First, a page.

On June 6, 1982, Israel forces invaded southern Lebanon and eventually surrounded West Beirut. With the help of international peacekeepers, Syria and PLO fighters negotiated safe passage out of Lebanon. The damage to Lebanon's infrastructure was estimated to cost about $2 billion at the time.

Many believe this Arab defeat caused the creation of Hezbollah, which was funded by and ideologically aligned with the Iranian government following the 1979 Iranian Revolution.

"OK, there is the Palestinian suffering," Ataya said. "The Palestinians are paying a price too high. Why we - the Lebanese - have to do the same thing. We're not part of the problem."

"We're still Arabs and sympathize with the Palestinians. We're asking Israel, 'OK, you have a problem with Hezbollah, so your confrontation should be with Hezbollah.' [Don't] sacrifice the whole [of] Lebanon because of what Hezbollah is doing and we're not responsible for its acts," Ataya said.

Hezbollah was created and funded by Iran in 1982 according to Time magazine. It is a Shiite Muslim militia. It filled the conflict vacuum created when the PLO was forced out of Lebanon.

"Right now it's the same thing again," Baradar said. "Hezbollah is there and that country is going to go down again. Syria's going to fight in Lebanon and that's going to mess up their country again. And Lebanon has nothing to do with anything."

Hezbollah has been building arms since the end of the last conflict with Israel, which ended in 2000 when Israel withdrew from a Lebanese "security zone" in accordance with UN Security Council Resolutions 425 and 426.

"We are stuck in the middle because this Lebanese government was really trying to be independent of Syria and Iran," Ataya said. "For the first time, they got open to the West, the USA, and relations so beautiful - so grand. Business has been encouraged for U.S. investors to come to Lebanon."

"I know Hezbollah has triggered Israel by capturing two soldiers, but it's a confrontation between Israel and Hezbollah. Why the Lebanese people have to pay the price?" he asked.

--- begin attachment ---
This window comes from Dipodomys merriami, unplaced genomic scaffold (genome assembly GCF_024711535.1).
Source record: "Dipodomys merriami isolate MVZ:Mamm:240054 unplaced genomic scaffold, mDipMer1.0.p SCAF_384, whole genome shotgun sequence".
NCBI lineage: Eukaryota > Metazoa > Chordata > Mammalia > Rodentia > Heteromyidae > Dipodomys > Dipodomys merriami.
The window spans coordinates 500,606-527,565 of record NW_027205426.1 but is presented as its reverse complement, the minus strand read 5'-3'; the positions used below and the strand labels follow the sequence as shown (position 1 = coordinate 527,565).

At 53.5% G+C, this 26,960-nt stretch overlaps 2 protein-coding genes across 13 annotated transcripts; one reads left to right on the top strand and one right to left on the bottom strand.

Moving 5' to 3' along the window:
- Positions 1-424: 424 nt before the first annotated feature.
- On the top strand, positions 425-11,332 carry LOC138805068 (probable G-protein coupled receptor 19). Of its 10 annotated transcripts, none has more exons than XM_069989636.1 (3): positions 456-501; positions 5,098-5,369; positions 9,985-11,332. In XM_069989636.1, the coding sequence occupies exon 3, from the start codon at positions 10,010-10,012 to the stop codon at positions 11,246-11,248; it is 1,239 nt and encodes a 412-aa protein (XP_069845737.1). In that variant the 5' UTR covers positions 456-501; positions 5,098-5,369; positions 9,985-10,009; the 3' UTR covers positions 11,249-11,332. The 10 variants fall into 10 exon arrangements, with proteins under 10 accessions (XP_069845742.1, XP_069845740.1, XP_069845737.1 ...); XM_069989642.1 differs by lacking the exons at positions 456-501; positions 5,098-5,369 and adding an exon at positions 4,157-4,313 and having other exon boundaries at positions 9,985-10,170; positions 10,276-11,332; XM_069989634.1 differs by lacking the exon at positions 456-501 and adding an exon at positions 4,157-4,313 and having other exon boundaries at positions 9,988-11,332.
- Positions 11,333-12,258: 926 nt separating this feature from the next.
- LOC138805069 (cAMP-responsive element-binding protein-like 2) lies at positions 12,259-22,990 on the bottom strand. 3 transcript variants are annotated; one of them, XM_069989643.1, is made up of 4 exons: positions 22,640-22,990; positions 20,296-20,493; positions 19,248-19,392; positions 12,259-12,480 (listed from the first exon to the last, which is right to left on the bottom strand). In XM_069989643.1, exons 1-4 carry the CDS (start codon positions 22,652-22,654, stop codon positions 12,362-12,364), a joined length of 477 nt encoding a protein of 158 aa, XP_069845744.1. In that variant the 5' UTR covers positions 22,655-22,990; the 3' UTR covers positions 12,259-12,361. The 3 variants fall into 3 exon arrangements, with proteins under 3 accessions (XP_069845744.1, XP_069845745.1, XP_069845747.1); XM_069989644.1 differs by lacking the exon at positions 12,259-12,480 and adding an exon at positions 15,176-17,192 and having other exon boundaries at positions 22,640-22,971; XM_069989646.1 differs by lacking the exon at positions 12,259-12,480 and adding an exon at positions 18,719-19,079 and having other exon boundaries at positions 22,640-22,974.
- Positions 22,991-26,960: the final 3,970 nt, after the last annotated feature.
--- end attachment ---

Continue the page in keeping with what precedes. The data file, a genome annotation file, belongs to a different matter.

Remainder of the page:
Hezbollah's continued campaign against Israel's northern flank has been interpreted as an extension of Syria's desire to reclaim the Golan Heights, according to the Web site Palestine Facts.

"Probably Hezbollah planned this to do it anyway. But why?" Ataya asked. "Lebanon has its peak of business, success and happiness and people in Lebanon came from all over the world to enjoy this time."

"Hezbollah knows more than anyone else that Israel has no bargaining there. And [Hezbollah] knew that it was going to devastate Lebanon and hit Beirut," Ataya said. "But Hezbollah doesn't care for Lebanon. They care for like the Palestinian cause, 'It doesn't matter where we are. If destruction happens, that's fine. We are defending the Palestinian cause.'"

It took 20 years and billions of dollars to rebuild Lebanon to where it was before current hostilities.

"If you defend Palestinians from Lebanon, what kind of achievement do you plan? You can defend the Palestinian cause without exposing Lebanon to that fight," Ataya said.

"Our goal is Hezbollah has to be dissolved - respectfully - and be part of the Lebanese army. Lebanon, like other independent countries - like Syria and Iran, we don't like to be a stage for their political activities and for making plans to attack and defend the Palestinian cause just in Lebanon," he said.

Meanwhile, approximately 25,000 Americans remain in Lebanon amid the bombings. The U.S. Department of State is urging American citizens to defer travel to Lebanon on its Web site. It has issued a travel warning authorizing family members and non-emergency American employees to leave Lebanon.

Friday, Sousan Ataya called the American embassy. She was told "Stay where you are. When we have plans for an evacuation, we'll let you know."

Dr. Ataya said Ramona told him she loves the beauty of the mountains in Lebanon, but she wants to get out of Lebanon.

"I don't know how, but they'll get out. Don't worry. The U.S. Embassy is trying," he said.

On the Web
The Lebanese Bloggers: Lebanese bloggers update a blow-by-blow log of violence from the inside.
BloggingBeirut A multi-media blog.
Rantings of a Sand Monkey (not for easily offended)

US Department of State
"Any Chance for Peacemaking? What the Players Want" (Time magazine)
Palestine Facts: Site features a cross-referenced history of Palestine.

MSN Encarta online encyclopedia (Lebanon)
Wikipedia online encyclopedia edited by readers (Lebanon)

Enough for now,

UPDATE 7/20/06: Beaumonters leaving Lebanon today

UPDATE 7/26/06: Please see Ataya family reunites.

1 comment:

Laurie said...

Great article!